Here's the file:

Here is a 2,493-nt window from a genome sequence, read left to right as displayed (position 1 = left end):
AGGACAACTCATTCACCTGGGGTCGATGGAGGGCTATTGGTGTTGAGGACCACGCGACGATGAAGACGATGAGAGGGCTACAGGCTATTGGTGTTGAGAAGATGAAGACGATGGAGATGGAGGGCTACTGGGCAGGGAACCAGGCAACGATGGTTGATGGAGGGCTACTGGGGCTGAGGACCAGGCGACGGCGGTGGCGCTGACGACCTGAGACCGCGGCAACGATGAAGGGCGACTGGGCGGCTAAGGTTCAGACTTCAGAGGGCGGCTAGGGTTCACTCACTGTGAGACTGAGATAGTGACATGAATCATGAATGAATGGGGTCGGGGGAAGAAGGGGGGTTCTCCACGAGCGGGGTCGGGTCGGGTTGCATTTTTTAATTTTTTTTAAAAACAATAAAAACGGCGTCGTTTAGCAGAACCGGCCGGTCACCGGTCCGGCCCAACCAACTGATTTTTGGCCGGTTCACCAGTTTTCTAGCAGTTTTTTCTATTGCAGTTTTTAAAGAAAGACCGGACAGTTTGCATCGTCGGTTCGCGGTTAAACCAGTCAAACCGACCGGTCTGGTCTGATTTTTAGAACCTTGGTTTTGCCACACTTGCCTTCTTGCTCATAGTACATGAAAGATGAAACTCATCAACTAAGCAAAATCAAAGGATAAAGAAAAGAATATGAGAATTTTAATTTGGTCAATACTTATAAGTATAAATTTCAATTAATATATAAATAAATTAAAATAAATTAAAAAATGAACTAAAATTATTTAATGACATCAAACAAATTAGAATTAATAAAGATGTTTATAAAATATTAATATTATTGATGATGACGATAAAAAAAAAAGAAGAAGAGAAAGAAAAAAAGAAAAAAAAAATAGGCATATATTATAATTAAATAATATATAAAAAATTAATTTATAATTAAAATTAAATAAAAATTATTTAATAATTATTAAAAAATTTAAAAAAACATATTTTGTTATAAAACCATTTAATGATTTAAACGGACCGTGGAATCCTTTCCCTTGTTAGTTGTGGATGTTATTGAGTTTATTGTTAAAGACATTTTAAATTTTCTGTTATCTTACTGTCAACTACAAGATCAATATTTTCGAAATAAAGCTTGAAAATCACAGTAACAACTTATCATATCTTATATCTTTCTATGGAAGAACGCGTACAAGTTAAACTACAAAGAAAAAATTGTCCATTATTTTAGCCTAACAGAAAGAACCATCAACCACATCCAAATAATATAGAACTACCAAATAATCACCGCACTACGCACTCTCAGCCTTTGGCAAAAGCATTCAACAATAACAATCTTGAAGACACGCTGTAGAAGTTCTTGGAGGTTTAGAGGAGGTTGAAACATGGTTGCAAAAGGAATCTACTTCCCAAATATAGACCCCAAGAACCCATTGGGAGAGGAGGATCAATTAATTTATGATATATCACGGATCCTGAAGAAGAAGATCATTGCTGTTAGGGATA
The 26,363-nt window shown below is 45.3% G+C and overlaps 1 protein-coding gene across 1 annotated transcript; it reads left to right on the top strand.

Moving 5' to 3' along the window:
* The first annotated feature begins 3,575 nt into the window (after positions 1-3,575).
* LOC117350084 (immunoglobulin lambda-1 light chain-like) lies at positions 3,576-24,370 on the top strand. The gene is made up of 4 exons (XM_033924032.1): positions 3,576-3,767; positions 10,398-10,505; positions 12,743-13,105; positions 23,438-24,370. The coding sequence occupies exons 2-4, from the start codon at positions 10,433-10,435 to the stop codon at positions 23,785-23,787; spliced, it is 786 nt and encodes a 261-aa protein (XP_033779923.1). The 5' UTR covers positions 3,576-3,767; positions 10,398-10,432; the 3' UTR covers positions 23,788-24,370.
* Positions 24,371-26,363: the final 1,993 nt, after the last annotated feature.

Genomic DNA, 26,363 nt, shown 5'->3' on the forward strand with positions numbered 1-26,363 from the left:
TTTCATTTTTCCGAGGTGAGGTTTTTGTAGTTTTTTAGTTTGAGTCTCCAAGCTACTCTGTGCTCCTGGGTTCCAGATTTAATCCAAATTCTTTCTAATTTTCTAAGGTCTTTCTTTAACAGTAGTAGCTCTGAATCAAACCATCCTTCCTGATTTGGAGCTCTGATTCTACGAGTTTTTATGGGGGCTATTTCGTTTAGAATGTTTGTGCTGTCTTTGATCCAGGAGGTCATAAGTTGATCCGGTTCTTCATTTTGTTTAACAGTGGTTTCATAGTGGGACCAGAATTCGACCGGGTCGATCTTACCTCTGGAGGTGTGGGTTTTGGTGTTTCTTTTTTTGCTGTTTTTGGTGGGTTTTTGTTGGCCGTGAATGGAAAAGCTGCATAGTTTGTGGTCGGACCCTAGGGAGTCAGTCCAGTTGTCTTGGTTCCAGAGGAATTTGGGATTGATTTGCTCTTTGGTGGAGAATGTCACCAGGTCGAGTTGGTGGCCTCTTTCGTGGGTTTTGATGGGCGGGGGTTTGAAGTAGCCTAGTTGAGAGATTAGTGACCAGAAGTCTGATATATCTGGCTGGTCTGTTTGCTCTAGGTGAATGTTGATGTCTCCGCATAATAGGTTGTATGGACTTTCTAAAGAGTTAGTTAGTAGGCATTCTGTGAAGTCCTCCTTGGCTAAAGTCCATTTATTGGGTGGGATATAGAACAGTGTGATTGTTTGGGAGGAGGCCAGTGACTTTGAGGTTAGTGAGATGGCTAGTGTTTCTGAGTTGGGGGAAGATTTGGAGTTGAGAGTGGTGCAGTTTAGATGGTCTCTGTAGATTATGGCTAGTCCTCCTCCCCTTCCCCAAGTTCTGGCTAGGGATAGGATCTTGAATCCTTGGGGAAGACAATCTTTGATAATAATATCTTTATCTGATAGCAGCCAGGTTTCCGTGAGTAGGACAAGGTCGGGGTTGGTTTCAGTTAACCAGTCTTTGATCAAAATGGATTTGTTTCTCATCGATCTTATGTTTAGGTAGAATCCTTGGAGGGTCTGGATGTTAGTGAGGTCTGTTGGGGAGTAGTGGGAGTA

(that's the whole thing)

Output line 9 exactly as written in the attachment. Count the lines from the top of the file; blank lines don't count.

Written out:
TTTCATTTTTCCGAGGTGAGGTTTTTGTAGTTTTTTAGTTTGAGTCTCCAAGCTACTCTGTGCTCCTGGGTTCCAGATTTAATCCAAATTCTTTCTAATTTTCTAAGGTCTTTCTTTAACAGTAGTAGCTCTGAATCAAACCATCCTTCCTGATTTGGAGCTCTGATTCTACGAGTTTTTATGGGGGCTATTTCGTTTAGAATGTTTGTGCTGTCTTTGATCCAGGAGGTCATAAGTTGATCCGGTTCTTCATTTTGTTTAACAGTGGTTTCATAGTGGGACCAGAATTCGACCGGGTCGATCTTACCTCTGGAGGTGTGGGTTTTGGTGTTTCTTTTTTTGCTGTTTTTGGTGGGTTTTTGTTGGCCGTGAATGGAAAAGCTGCATAGTTTGTGGTCGGACCCTAGGGAGTCAGTCCAGTTGTCTTGGTTCCAGAGGAATTTGGGATTGATTTGCTCTTTGGTGGAGAATGTCACCAGGTCGAGTTGGTGGCCTCTTTCGTGGGTTTTGATGGGCGGGGGTTTGAAGTAGCCTAGTTGAGAGATTAGTGACCAGAAGTCTGATATATCTGGCTGGTCTGTTTGCTCTAGGTGAATGTTGATGTCTCCGCATAATAGGTTGTATGGACTTTCTAAAGAGTTAGTTAGTAGGCATTCTGTGAAGTCCTCCTTGGCTAAAGTCCATTTATTGGGTGGGATATAGAACAGTGTGATTGTTTGGGAGGAGGCCAGTGACTTTGAGGTTAGTGAGATGGCTAGTGTTTCTGAGTTGGGGGAAGATTTGGAGTTGAGAGTGGTGCAGTTTAGATGGTCTCTGTAGATTATGGCTAGTCCTCCTCCCCTTCCCCAAGTTCTGGCTAGGGATAGGATCTTGAATCCTTGGGGAAGACAATCTTTGATAATAATATCTTTATCTGATAGCAGCCAGGTTTCCGTGAGTAGGACAAGGTCGGGGTTGGTTTCAGTTAACCAGTCTTTGATCAAAATGGATTTGTTTCTCATCGATCTTATGTTTAGGTAGAATCCTTGGAGGGTCTGGATGTTAGTGAGGTCTGTTGGGGAGTAGTGGGAGTA